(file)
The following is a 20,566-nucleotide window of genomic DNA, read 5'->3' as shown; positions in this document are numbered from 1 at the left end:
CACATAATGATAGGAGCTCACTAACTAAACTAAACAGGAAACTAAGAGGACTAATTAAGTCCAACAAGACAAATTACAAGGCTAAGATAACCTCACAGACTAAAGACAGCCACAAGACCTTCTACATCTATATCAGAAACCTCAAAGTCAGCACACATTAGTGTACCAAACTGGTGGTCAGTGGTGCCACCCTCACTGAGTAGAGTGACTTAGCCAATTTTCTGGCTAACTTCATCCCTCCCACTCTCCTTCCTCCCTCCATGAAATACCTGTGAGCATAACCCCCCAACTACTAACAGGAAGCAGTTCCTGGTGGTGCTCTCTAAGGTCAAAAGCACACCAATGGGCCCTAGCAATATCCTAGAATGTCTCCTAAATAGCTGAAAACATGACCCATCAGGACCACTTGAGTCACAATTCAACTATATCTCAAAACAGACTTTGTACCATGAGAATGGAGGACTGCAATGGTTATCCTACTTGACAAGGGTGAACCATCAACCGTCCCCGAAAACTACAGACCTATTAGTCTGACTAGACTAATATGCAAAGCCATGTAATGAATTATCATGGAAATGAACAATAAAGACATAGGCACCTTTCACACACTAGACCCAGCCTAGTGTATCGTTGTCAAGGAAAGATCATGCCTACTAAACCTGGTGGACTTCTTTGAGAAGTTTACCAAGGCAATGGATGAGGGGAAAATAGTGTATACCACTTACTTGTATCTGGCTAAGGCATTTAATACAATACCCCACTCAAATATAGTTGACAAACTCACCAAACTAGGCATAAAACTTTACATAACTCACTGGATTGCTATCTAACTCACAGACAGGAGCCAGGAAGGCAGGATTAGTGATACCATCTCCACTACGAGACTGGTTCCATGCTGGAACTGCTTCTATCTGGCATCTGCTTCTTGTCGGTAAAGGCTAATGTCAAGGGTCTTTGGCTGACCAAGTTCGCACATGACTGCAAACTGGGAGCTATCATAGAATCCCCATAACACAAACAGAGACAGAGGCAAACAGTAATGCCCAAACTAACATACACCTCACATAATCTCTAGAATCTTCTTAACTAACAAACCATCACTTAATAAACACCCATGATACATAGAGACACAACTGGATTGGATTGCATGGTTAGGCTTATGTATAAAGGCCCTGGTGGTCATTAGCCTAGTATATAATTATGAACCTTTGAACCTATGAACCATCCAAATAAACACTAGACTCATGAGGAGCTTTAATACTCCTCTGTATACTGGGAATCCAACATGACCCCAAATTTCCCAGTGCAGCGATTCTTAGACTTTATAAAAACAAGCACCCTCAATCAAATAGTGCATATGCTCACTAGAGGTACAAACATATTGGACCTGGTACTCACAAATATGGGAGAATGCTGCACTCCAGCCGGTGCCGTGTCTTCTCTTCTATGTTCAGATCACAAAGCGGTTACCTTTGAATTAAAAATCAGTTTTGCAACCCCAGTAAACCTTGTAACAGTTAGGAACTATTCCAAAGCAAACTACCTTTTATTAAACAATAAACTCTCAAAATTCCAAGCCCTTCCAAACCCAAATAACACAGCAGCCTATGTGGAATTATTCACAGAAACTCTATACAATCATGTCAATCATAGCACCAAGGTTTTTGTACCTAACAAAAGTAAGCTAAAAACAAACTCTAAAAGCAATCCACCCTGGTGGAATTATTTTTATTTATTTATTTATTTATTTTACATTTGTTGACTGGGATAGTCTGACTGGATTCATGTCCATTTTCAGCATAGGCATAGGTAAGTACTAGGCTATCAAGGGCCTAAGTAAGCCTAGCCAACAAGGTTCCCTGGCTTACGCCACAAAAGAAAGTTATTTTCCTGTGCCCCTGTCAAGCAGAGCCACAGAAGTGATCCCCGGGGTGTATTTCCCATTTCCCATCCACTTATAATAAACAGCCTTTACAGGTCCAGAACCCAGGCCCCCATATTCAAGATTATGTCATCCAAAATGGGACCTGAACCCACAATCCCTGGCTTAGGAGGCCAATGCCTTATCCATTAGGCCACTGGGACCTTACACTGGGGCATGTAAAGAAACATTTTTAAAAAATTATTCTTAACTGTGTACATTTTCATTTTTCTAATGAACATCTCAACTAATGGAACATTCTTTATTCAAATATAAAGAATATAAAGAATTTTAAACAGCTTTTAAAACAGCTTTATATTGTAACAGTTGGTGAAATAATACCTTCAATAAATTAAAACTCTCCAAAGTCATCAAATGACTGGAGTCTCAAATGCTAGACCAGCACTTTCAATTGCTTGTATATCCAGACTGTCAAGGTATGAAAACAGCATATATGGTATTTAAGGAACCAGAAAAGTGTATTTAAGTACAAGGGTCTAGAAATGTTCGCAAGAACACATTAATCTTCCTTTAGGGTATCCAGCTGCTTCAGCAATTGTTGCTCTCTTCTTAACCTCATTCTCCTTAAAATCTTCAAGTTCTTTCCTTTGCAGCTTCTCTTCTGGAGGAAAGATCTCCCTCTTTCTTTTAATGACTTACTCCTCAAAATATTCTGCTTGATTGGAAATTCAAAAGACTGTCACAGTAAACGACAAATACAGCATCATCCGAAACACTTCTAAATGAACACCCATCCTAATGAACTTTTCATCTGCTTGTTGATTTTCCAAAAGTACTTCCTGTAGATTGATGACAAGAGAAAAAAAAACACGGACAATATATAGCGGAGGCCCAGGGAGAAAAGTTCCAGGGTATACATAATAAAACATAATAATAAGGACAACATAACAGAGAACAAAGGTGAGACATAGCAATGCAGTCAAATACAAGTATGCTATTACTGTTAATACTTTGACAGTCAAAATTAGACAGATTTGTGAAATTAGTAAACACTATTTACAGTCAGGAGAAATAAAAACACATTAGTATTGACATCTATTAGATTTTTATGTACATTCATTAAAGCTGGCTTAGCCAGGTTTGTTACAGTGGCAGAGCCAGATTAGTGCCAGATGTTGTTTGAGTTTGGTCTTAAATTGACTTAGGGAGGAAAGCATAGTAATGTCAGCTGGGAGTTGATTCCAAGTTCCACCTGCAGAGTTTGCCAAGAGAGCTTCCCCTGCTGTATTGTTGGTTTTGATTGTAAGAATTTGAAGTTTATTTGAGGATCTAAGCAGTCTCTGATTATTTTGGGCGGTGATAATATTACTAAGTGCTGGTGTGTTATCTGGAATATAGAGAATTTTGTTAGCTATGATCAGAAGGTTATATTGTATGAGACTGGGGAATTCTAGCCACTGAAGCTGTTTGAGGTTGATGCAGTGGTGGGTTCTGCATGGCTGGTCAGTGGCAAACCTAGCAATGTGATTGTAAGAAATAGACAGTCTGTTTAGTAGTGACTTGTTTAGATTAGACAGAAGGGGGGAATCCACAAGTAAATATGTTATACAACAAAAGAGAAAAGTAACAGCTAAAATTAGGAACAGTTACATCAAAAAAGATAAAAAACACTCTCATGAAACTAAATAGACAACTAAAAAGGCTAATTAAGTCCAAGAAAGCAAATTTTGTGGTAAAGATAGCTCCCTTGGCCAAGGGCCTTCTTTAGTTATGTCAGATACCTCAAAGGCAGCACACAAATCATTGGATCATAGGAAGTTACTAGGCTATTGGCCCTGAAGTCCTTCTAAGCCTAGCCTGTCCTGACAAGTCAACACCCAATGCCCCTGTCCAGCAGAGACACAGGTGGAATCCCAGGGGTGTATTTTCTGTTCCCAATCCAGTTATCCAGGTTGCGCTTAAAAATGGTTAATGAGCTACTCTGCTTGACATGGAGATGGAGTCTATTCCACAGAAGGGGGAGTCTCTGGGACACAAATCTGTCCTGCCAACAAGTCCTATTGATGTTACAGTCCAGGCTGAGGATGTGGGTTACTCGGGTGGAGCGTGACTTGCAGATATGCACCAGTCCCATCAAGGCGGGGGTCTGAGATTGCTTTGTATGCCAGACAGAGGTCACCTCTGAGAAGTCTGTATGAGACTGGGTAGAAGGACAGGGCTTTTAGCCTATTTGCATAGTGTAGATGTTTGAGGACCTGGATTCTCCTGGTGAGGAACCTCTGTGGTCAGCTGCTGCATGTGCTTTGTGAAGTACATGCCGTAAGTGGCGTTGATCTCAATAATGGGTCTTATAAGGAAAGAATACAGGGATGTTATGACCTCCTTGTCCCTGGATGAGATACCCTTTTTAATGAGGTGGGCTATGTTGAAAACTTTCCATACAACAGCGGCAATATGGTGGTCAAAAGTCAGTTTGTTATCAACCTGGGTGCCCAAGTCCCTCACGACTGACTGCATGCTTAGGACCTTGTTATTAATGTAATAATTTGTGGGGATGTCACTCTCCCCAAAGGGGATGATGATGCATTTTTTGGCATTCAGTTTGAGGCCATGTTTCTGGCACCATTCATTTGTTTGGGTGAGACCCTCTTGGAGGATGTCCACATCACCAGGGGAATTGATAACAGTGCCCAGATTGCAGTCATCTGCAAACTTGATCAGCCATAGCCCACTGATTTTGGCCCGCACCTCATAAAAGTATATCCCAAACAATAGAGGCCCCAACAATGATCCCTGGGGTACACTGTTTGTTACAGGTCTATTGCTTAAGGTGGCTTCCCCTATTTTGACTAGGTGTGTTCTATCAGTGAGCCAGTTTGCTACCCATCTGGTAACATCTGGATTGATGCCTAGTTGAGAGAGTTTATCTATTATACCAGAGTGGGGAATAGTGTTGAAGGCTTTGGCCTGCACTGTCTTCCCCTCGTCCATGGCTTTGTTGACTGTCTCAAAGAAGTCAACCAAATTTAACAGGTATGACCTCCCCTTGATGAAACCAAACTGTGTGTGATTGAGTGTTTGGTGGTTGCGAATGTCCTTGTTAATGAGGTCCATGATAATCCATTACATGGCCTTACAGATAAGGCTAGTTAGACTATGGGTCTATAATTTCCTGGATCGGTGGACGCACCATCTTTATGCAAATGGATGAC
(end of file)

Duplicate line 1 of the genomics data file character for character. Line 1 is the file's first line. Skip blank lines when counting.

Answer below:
The following is a 20,566-nucleotide window of genomic DNA, read 5'->3' as shown; positions in this document are numbered from 1 at the left end: